Flying Scotsman to steam back into Doncaster today – and here’s where and when you can see it

World famous locomotive the Flying Scotsman is to steam back into its Doncaster birthplace later today.

The iconic steam loco will travel the East Coast Main Line between London King’s Cross and York as a tribute to the man who rescued it from the USA.

British businessman Sir William McAlpine bought the famed locomotive for £25,000 back in 1973 and today’s journey – which will culminate in a special ceremony at York’s National Railway Museum is to remember him following his death last year.

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Hauling ‘The Scotsman Salute’, it will departing London Kings Cross at 08:23 and will head via Finsbury Park (08:33), Alexandra Palace (08:43), Potters Bar (08:59), Welwyn Garden City (09:09), Knebworth (09:16), Stevenage (09:20), Sandy (09:38), Peterborough (10:35), Grantham (11:16), Newark North Gate (11:29), Doncaster (12:32), and finally York at 13:13.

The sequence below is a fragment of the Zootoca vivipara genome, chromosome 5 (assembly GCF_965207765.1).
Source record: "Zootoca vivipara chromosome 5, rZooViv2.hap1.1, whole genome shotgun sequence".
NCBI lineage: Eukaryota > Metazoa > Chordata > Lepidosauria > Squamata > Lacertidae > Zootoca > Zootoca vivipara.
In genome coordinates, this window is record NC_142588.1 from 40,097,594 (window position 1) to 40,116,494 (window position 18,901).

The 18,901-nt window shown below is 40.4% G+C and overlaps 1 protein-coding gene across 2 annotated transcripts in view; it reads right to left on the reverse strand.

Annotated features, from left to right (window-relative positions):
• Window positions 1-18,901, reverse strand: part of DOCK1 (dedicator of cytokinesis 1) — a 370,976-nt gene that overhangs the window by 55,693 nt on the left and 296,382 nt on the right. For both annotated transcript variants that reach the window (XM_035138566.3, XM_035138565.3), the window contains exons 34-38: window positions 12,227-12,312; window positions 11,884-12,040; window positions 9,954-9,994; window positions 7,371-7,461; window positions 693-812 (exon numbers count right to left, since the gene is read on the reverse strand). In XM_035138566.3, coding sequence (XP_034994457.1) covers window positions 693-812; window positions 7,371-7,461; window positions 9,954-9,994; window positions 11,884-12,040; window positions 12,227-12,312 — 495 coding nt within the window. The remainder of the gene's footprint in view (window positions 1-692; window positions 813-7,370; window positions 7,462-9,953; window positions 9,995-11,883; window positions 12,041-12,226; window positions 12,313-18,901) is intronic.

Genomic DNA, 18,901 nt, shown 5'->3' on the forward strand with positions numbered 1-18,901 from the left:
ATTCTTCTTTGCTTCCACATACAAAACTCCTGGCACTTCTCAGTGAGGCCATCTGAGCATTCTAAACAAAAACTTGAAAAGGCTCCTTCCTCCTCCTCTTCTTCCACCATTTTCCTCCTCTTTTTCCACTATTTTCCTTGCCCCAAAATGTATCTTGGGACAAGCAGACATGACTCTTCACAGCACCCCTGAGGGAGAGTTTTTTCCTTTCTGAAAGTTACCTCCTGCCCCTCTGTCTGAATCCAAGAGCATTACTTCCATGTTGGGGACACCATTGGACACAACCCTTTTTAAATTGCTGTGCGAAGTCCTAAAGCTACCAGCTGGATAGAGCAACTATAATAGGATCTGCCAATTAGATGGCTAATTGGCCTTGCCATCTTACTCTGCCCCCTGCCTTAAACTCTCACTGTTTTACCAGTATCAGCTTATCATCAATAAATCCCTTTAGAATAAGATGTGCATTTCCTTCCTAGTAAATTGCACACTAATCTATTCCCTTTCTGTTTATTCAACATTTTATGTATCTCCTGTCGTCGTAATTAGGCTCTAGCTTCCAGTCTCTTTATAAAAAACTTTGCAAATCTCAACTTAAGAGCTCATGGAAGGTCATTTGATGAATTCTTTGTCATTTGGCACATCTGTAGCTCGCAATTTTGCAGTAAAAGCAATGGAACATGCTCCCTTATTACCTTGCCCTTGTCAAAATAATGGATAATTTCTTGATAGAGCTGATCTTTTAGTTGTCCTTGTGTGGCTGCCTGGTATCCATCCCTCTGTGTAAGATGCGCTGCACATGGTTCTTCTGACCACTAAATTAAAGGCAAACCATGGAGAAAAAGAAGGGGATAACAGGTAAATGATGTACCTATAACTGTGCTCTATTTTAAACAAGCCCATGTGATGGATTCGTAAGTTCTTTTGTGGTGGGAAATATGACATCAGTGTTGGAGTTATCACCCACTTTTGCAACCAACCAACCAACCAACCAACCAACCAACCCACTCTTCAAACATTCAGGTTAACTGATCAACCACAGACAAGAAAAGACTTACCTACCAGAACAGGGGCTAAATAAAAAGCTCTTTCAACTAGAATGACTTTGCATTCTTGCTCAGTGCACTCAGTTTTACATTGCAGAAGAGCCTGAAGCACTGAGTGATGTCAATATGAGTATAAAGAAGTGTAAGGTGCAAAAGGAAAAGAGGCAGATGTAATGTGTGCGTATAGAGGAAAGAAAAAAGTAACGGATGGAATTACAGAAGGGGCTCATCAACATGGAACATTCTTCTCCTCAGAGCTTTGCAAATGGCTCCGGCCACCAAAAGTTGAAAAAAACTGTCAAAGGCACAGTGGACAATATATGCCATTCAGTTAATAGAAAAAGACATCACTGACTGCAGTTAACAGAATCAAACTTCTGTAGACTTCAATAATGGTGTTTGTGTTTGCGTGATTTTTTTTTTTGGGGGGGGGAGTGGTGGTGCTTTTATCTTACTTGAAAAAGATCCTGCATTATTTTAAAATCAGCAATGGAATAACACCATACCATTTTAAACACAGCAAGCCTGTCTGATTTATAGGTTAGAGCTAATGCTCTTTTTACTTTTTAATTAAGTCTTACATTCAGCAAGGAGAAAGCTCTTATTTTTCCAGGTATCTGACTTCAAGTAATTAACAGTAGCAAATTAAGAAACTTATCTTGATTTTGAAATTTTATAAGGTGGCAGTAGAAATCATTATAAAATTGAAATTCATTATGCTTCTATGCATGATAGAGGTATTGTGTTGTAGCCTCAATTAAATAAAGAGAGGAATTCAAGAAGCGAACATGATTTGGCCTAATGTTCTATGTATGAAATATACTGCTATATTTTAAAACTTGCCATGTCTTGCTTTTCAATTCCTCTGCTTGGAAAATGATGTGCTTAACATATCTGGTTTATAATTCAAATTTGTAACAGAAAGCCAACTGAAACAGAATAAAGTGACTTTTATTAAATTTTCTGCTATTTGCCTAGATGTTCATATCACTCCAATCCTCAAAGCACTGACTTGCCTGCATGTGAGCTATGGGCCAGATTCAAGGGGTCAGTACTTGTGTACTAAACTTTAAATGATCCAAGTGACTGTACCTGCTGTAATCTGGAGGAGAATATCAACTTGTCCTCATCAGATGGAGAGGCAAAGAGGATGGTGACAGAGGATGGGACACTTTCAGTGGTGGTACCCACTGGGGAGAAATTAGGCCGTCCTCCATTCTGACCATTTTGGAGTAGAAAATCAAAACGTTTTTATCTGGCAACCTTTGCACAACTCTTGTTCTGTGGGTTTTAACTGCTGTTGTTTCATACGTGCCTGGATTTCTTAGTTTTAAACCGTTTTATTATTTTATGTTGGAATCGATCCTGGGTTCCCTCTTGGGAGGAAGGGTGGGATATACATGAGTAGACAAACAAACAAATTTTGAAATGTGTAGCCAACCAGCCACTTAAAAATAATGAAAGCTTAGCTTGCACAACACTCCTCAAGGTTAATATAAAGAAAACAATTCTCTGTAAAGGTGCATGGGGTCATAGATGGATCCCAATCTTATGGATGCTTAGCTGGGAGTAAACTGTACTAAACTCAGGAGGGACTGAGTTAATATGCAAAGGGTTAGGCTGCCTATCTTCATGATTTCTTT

Fans are being advised that the best place to see the locomotive will be as it arrives at Doncaster railway station after lunchtime.

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Enthusiasts are also been warned to stay off the railway tracks as it heads north as previous journeys have been disrupted by fans trying to get a closer look.

The Scotsman, built to the designs of Sir Nigel Gresley in Doncaster in 1923, will conclude its trip at York where newly repainted Class 90 90028 will be named in honour of Sir William McAlpine.

The return journey will be made by the Class 90 which will depart York at 17:37, via Doncaster (18:08), Retford (18:21), Grantham (18:50), Peterborough (19:16), Sandy (19:45), Stevenage (20:00), Welwyn North (20:07), Hatfield (20:10), Potters Bar (20:13) and London Kings Cross at 20:26.

READ MORE: Doncaster’s Flying Scotsman steams ahead

All timings are subject to change.

Sir William saved the Flying Scotsman when it was being stored at an army base in California after then owner Alan Pegler lost his personal fortune by touring it in the US.

Amid fears the locomotive would never return to the UK, Sir William negotiated a rescue deal and it was brought back across the Atlantic.

He then paid for it to be restored and resume main line operations.